Automatic number plate recognition (ANPR) cameras
The use of ANPR cameras has risen due to its wide range of applications in traffic management, smart parking, toll automation and intelligent transportation systems in smart cities. For business organizations, cameras with embedded AI-powered ANPR software can automatically recognize license plates and store the metadata in a database for future searches, while comparing them against watch lists to identify whitelisted, blacklisted or suspect vehicles to trigger actions such as opening a barrier gate for access control to restricted sites. 
Nowadays, smart cities can integrate ANPR cameras to city sensors for vehicle behavior analysis and traffic optimization, able to address free flow tolling and real-time road monitoring challenges. Automated parking systems and on-street and off-street ANPR parking solutions decrease the need for gates, tickets and operators and reduce traffic congestion. From memory and storage point of view, what are the key elements of implementing AI at the camera that manufacturers need to consider?

Henderson: New video security cameras are now being designed to process multiple video streams and higher resolutions (4K and above) to provide AI algorithms with the large dataset of detailed images and videos required for them to analyze. In addition to this, increasing amounts of metadata are captured and stored on the device to enable operators to quickly search and find relevant video footage. Much of the processing now occurs on the device level. Implementing AI at the camera brings unique challenges as it may have power constraints, performance limits, durability issues and environmental impacts. Here are some factors that camera manufacturers should consider while designing their AI-enabled cameras.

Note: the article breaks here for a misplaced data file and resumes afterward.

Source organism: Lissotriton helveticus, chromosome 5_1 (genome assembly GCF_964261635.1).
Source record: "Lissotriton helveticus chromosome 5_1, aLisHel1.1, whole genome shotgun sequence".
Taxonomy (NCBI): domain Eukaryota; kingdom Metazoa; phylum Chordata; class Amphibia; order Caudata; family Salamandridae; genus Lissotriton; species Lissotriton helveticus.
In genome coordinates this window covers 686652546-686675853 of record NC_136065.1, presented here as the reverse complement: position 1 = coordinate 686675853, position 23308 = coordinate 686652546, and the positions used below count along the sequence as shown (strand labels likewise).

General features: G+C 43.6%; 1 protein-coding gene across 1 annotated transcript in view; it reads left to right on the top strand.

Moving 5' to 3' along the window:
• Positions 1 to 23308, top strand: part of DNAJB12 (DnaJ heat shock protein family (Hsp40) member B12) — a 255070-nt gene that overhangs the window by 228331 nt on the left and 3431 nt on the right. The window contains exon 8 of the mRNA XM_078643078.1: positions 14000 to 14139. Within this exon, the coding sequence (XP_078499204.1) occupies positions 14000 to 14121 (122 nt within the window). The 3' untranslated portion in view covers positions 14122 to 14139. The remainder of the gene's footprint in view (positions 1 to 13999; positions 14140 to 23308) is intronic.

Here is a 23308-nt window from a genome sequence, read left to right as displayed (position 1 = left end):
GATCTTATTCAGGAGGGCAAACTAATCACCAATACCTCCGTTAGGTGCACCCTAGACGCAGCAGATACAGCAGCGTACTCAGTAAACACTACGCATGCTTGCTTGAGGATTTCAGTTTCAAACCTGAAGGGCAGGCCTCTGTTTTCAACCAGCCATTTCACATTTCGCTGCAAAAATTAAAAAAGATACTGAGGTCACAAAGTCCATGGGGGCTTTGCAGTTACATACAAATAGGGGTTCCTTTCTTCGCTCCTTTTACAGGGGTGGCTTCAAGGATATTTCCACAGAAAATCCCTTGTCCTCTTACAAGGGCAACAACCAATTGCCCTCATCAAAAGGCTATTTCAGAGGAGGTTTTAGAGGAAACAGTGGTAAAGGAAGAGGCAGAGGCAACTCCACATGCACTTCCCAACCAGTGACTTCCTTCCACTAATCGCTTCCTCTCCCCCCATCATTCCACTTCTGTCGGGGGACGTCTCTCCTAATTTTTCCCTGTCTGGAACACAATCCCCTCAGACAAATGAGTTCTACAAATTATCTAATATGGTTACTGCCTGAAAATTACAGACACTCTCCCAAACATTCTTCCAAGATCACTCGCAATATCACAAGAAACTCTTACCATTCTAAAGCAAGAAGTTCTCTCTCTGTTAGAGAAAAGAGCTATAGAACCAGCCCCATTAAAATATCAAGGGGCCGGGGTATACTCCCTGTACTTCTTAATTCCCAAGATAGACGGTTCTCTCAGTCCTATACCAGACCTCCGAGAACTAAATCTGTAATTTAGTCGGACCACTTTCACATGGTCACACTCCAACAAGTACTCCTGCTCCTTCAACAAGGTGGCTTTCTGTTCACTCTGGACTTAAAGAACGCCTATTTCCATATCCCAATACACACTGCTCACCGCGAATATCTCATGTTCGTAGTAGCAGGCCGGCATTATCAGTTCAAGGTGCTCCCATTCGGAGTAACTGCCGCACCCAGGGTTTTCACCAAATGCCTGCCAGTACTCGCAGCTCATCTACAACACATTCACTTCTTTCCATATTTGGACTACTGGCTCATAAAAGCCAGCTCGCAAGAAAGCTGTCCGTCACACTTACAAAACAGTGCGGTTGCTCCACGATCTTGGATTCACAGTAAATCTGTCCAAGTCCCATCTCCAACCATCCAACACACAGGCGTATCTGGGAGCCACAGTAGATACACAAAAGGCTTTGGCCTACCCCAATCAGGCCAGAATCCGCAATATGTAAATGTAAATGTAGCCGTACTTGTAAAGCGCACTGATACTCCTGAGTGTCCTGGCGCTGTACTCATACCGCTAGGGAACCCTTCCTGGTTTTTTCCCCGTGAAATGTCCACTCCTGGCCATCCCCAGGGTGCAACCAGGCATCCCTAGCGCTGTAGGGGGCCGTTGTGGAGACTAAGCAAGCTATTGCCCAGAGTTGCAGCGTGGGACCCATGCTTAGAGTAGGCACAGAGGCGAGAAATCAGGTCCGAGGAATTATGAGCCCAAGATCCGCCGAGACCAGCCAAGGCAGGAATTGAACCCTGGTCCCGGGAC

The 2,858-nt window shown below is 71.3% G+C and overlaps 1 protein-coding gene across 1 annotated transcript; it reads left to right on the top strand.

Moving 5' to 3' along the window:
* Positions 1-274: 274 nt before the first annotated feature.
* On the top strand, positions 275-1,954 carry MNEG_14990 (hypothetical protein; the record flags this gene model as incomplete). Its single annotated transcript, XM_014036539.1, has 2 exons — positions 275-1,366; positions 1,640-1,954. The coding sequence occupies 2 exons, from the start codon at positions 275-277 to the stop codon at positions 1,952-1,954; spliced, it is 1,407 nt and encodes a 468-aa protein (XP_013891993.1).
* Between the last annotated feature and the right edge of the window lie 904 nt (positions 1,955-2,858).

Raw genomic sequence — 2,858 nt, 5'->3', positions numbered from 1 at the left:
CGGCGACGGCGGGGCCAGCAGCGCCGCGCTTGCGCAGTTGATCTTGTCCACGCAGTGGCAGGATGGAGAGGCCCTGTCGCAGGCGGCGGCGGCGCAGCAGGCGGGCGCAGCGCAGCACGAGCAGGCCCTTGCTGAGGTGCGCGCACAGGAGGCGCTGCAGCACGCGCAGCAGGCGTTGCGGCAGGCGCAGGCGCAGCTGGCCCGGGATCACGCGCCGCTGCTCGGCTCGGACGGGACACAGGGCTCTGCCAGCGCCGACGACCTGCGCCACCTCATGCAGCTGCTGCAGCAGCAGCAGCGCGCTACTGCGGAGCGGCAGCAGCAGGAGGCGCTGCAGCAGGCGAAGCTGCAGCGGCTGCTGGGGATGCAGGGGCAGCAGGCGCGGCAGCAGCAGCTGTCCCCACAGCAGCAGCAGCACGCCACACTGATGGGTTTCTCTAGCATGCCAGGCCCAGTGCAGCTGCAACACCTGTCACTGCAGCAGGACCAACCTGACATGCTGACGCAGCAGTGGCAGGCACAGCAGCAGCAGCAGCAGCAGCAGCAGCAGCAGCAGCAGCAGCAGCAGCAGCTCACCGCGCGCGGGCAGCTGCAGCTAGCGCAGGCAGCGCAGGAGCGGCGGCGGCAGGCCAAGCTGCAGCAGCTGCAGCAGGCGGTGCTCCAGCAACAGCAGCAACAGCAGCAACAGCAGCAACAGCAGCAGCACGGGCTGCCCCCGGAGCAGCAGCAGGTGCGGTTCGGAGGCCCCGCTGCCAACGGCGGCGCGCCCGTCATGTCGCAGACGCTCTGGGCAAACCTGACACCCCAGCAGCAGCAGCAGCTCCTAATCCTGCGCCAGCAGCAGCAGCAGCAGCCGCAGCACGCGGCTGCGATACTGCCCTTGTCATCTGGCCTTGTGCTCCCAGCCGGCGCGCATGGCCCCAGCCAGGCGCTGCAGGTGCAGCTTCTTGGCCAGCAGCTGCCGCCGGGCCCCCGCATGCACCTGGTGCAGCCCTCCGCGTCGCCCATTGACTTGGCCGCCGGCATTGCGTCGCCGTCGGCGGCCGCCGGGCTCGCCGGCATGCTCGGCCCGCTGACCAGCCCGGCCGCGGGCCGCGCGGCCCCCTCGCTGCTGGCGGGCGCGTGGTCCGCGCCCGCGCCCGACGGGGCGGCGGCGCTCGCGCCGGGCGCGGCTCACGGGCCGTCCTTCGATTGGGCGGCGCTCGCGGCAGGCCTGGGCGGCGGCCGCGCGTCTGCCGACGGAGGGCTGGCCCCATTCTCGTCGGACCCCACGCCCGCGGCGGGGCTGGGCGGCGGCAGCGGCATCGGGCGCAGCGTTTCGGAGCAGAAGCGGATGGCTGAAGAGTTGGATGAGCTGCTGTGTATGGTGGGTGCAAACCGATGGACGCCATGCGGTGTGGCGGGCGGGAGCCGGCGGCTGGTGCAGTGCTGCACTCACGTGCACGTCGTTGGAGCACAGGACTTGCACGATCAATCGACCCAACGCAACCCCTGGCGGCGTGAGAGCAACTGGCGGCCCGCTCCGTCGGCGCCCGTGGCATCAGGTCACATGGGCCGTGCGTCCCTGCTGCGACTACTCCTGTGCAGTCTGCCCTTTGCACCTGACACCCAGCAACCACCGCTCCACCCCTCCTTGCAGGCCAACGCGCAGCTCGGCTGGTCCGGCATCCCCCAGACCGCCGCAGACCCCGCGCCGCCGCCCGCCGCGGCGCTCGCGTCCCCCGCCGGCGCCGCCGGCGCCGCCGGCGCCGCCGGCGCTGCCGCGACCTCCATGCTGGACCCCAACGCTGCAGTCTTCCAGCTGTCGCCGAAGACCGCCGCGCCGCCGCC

• Applying low power, high performance memory solutions for data processing
  • Utilizing high quality, high endurance, application-optimized storage solutions for code, application, and data storage
  • Ensuring the memory and storage solutions support a wide temperature range for both indoor and outdoor use cases What is Micron’s solution for AI-enabled camera designs?

Henderson: With more computing power from new chipsets enabling deep neural network processing on the camera itself for edge intelligence, memory and storage technologies need to keep up with these evolving changes in processing and workload requirements.
Micron’s memory and storage solutions for AI-enabled camera offer:

  • LPDDR4 and LPDDR5 for edge computing

    • High-performance and low-power memory

    • Offer from 4Gb-128Gb densities

    • Support wide temperature for industrial use cases (-40°C to +95°C)

  • e.MMC for code/application storage

    • ​High-capacity and high-performance storage

    • Offer from 32GB to 256GB densities

    • Support wide temperature for industrial use cases (-40°C to +85°C)

  • Industrial microSD card for data storage

    • Storage solution optimized for AI workloads

    • Offer from 64GB to 1.5TB

    • Ability to concurrently handle 4K video recording and up to 8 AI event/second capturing

    • Provide a 2 million hour mean time to failure (MTTF) rating

    • Support wide temperature (-25°C to +85°C)

Subscribe to Newsletter
Stay updated with the latest trends and technologies in physical security

Share to: